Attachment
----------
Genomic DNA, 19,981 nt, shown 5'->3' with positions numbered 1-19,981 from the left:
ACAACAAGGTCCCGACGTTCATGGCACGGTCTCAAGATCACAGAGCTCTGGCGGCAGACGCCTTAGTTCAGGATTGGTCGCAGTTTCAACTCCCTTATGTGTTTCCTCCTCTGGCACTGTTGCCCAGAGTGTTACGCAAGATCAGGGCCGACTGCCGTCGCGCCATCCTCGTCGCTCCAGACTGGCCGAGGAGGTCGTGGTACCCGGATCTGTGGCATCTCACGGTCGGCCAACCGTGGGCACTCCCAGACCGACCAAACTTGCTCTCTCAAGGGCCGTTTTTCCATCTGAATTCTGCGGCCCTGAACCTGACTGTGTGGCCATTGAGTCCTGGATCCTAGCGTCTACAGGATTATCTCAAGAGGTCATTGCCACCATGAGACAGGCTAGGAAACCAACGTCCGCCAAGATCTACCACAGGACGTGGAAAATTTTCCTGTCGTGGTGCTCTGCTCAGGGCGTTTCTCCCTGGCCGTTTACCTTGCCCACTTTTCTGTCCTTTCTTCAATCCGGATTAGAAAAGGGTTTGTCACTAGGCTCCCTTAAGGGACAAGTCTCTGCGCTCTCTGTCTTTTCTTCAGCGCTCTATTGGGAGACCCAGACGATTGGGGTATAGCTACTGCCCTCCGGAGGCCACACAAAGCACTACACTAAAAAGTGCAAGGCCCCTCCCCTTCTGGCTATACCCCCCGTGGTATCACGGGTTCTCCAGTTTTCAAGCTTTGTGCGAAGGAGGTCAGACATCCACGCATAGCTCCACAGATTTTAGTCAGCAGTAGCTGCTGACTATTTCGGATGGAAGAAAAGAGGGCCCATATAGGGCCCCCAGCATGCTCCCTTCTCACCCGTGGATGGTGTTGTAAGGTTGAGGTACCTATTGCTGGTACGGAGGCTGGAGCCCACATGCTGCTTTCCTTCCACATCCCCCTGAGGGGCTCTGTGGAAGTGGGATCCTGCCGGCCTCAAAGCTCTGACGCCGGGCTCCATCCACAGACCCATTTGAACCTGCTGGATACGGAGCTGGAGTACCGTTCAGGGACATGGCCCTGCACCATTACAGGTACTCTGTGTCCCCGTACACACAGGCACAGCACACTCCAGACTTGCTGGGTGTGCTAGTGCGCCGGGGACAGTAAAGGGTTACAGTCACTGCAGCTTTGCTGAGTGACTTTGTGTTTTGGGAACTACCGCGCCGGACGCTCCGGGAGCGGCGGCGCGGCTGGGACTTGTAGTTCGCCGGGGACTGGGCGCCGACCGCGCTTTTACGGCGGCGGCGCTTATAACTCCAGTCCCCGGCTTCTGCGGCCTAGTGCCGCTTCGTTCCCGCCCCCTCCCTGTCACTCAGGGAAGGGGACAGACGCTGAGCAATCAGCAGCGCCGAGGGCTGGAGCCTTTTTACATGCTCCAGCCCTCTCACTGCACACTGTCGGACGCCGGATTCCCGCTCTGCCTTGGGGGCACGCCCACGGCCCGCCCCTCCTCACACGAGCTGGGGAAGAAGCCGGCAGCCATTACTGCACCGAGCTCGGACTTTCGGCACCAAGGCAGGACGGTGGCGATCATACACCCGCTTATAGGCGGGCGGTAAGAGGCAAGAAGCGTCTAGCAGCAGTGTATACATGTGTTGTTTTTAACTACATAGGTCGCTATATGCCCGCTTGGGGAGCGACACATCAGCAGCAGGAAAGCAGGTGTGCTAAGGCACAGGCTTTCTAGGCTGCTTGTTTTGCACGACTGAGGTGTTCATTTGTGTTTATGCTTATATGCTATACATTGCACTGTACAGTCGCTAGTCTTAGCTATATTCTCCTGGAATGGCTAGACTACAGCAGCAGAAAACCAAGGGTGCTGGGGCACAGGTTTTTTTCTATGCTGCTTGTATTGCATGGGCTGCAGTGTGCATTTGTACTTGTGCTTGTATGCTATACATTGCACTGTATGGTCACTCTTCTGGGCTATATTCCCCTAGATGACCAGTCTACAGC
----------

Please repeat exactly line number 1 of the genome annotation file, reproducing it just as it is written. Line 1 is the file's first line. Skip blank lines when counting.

Genomic DNA, 19,981 nt, shown 5'->3' with positions numbered 1-19,981 from the left: